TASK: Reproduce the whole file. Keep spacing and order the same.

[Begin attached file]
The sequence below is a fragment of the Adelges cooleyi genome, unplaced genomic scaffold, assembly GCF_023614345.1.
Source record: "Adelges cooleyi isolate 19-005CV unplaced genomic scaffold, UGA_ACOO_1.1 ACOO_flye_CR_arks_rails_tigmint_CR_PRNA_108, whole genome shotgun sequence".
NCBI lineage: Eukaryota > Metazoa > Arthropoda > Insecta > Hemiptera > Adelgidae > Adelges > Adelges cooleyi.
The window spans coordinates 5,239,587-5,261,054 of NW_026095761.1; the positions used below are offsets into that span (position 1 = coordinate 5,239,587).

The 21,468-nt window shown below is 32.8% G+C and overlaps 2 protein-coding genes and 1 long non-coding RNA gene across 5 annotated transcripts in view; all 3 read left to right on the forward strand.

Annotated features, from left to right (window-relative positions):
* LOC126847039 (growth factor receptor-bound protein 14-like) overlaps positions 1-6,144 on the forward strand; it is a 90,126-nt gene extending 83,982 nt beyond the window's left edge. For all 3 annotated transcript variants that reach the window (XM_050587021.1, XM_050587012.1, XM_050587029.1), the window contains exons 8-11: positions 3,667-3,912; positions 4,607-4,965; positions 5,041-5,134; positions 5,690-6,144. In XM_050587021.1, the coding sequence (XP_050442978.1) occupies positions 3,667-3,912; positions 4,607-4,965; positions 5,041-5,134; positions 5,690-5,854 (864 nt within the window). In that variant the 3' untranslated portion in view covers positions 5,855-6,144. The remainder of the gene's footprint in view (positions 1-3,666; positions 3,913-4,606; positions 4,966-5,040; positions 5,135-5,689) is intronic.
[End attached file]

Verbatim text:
The sequence below is a fragment of the Adelges cooleyi genome, unplaced genomic scaffold, assembly GCF_023614345.1.
Source record: "Adelges cooleyi isolate 19-005CV unplaced genomic scaffold, UGA_ACOO_1.1 ACOO_flye_CR_arks_rails_tigmint_CR_PRNA_108, whole genome shotgun sequence".
NCBI lineage: Eukaryota > Metazoa > Arthropoda > Insecta > Hemiptera > Adelgidae > Adelges > Adelges cooleyi.
The window spans coordinates 5,239,587-5,261,054 of NW_026095761.1; the positions used below are offsets into that span (position 1 = coordinate 5,239,587).

The 21,468-nt window shown below is 32.8% G+C and overlaps 2 protein-coding genes and 1 long non-coding RNA gene across 5 annotated transcripts in view; all 3 read left to right on the forward strand.

Annotated features, from left to right (window-relative positions):
* LOC126847039 (growth factor receptor-bound protein 14-like) overlaps positions 1-6,144 on the forward strand; it is a 90,126-nt gene extending 83,982 nt beyond the window's left edge. For all 3 annotated transcript variants that reach the window (XM_050587021.1, XM_050587012.1, XM_050587029.1), the window contains exons 8-11: positions 3,667-3,912; positions 4,607-4,965; positions 5,041-5,134; positions 5,690-6,144. In XM_050587021.1, the coding sequence (XP_050442978.1) occupies positions 3,667-3,912; positions 4,607-4,965; positions 5,041-5,134; positions 5,690-5,854 (864 nt within the window). In that variant the 3' untranslated portion in view covers positions 5,855-6,144. The remainder of the gene's footprint in view (positions 1-3,666; positions 3,913-4,606; positions 4,966-5,040; positions 5,135-5,689) is intronic.